St. Lucia - Somewhere in the 1940’s a young man named Lennard “Scrubb” Wellington, started on his way to become St. Lucia’s steelband maestro. He had experimented with music from the age of seven and his real interest in pan started after World War 2 when a number of expatriate soldiers, their families and some locals were celebrating the end of the war.
Lennard “Scrubb” Wellington
“Scrubb” recalls the first tenor pan was given to his friend Bannfè, by a sailor from a ship that docked in the then-Prince Alfred Basin. He could not resist the sweet sound of the pan and immediately went to have a go at it. The ship’s crew was amazed to hear “Scrubb” and on their next voyage brought him back a new second pan.
Scrubb’s next move was pan-making, and together with his colleagues he acquired empty drums which had aviation fuel from Pan Am, BWIA, KLM and Air France. Soon the island’s first locally-made pan was produced. “Scrubb” and his friends formed St. Lucia’s first steelband orchestra called “Pirates” and like true pioneers, initiated the steelband movement which eventually spread across the island.
He then continued to help in the development of at least eight orchestras until he changed focus to himself, and formed his self-titled Scrubb’s Steel Orchestra. This band was made up of his sons, close relatives and some closely-linked people from St. Lucia’s Conway, La Pansee and Georgeville areas. At this point in his life he was so developed in the art form, that he made, tuned and arranged for his, and many other steelbands.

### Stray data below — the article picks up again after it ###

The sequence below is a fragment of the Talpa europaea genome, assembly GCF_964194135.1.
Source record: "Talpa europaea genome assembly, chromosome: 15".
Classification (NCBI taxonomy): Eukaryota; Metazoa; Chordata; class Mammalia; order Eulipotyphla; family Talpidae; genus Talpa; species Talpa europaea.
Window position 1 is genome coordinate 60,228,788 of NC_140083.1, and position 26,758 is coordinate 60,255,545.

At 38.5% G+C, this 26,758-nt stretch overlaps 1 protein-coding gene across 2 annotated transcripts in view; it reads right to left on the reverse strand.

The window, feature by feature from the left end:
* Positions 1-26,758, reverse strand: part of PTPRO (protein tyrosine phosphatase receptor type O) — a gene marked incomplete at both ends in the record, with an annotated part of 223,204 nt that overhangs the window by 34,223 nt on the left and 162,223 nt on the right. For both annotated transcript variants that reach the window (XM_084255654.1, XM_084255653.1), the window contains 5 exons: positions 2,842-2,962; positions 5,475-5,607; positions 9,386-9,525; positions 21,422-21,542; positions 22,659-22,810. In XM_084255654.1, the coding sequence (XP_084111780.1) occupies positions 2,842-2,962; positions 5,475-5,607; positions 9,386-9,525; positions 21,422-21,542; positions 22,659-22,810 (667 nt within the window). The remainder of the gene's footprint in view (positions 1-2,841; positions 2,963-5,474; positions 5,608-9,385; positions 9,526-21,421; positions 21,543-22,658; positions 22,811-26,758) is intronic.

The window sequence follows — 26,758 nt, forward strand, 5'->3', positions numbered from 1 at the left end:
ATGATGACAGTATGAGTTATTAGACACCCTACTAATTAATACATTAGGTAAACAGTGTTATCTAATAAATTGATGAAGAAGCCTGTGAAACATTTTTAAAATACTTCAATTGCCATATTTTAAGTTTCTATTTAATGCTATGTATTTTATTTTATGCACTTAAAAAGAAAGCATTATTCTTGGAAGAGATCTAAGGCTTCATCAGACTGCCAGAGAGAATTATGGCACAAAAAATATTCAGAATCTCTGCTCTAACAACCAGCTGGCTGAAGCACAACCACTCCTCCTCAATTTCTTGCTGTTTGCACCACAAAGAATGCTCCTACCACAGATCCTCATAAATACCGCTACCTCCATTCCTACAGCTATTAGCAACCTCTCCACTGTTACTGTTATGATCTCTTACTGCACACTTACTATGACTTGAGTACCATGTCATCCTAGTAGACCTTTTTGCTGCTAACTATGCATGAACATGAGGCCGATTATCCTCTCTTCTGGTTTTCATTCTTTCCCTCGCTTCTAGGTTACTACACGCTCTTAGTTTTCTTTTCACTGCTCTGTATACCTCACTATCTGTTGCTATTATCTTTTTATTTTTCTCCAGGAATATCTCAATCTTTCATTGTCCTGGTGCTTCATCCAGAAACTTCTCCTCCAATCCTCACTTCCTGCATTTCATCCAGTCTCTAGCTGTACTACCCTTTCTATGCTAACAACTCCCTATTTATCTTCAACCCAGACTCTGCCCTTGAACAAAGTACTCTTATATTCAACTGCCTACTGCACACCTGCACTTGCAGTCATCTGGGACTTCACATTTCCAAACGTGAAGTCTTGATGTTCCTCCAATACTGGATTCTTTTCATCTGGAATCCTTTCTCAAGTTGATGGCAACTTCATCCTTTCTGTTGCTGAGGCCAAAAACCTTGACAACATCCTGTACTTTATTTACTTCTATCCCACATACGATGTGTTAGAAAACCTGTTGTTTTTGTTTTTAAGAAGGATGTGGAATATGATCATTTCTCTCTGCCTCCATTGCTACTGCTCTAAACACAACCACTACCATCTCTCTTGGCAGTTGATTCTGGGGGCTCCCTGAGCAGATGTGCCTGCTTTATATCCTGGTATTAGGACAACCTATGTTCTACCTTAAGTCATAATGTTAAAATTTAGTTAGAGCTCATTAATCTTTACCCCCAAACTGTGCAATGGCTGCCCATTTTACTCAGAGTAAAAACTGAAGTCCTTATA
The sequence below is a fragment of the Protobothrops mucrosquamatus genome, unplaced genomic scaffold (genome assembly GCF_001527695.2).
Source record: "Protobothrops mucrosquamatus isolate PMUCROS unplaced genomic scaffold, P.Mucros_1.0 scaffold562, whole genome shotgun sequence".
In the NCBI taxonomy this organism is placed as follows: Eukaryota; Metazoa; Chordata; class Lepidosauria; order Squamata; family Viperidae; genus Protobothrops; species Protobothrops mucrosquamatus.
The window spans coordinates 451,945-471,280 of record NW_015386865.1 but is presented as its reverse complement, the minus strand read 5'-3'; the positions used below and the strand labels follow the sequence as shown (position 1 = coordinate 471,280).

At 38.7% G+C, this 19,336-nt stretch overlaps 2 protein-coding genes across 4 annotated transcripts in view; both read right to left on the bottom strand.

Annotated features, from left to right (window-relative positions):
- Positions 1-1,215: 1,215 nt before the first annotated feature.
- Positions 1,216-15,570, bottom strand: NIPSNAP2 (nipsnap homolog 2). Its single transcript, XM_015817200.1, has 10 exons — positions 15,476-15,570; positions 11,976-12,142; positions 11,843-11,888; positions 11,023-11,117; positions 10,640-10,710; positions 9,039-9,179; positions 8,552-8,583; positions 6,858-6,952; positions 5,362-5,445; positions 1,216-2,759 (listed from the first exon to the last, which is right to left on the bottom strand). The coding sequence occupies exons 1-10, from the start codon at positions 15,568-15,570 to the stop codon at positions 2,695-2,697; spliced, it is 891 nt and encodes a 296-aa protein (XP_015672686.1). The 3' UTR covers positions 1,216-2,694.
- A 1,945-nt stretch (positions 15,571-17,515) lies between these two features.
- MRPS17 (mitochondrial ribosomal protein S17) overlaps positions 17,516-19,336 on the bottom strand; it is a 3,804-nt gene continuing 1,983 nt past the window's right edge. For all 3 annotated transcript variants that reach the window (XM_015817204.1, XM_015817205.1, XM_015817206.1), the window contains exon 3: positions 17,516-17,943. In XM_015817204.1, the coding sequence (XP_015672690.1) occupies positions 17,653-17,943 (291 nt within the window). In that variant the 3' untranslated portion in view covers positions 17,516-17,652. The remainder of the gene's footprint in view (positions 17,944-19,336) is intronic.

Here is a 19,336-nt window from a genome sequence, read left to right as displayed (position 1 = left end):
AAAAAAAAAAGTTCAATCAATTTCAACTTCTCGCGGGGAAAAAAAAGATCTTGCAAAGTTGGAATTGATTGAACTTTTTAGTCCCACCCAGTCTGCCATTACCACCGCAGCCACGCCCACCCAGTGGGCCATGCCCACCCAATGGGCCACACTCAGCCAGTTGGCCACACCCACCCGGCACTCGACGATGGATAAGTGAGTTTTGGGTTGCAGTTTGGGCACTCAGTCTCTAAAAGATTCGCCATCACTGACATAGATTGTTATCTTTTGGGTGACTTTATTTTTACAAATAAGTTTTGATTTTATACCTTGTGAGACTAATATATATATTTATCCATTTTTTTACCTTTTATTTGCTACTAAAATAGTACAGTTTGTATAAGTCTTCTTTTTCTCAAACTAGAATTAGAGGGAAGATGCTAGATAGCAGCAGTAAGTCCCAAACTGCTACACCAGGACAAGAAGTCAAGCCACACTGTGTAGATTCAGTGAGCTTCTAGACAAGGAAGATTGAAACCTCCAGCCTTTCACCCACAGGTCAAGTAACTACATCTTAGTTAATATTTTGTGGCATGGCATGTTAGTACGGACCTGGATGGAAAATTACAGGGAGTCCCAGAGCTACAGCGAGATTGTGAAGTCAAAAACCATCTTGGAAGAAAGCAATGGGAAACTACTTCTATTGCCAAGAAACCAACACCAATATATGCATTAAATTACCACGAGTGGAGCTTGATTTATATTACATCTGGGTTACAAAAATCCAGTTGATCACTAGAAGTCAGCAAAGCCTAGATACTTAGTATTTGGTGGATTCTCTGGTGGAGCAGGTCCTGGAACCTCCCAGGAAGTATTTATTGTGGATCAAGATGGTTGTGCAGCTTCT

Life went on with the growing interest in pan, and in St. Lucia it became the preferred musical accompaniment for most, if not all, Mas bands in the island. Scrubb’s son Ivan “Cypha” Smith who had been his father’s understudy through the years, eventually took over the leadership of Scrubb’s band and it is now known as North Stars Steel Orchestra.
North Stars Steel Orchestra performing at St. Lucia’s 2006 Panorama with (Band Leader/Composer/Tuner/ Arranger) Ivan Smith
The history of Steel pan in St. Lucia dates much farther back than St. Lucia’s independence, even farther than many today can recall vividly enough to attribute its introduction to any one individual. However various names are almost always spoken with respect to this. Lennard “Scrub” Wellington, Augustus “Pan” Andrew are two very instrumental names in the history pan music in St. Lucia soon to be followed by Roderick Walcott, Antonius “Sycra” Gibson, the Emmanuel brothers, Ivan Smith and more recently with individuals such as Allison Marquis. The influence and substantive importance of this art form to St. Lucia is vastly understated by the silence of blank sheets of history or small scribbles here and there in photo albums arid notebooks of the valiant patriots of the Steel pan. (St. Lucia Carnival Association). Click for full story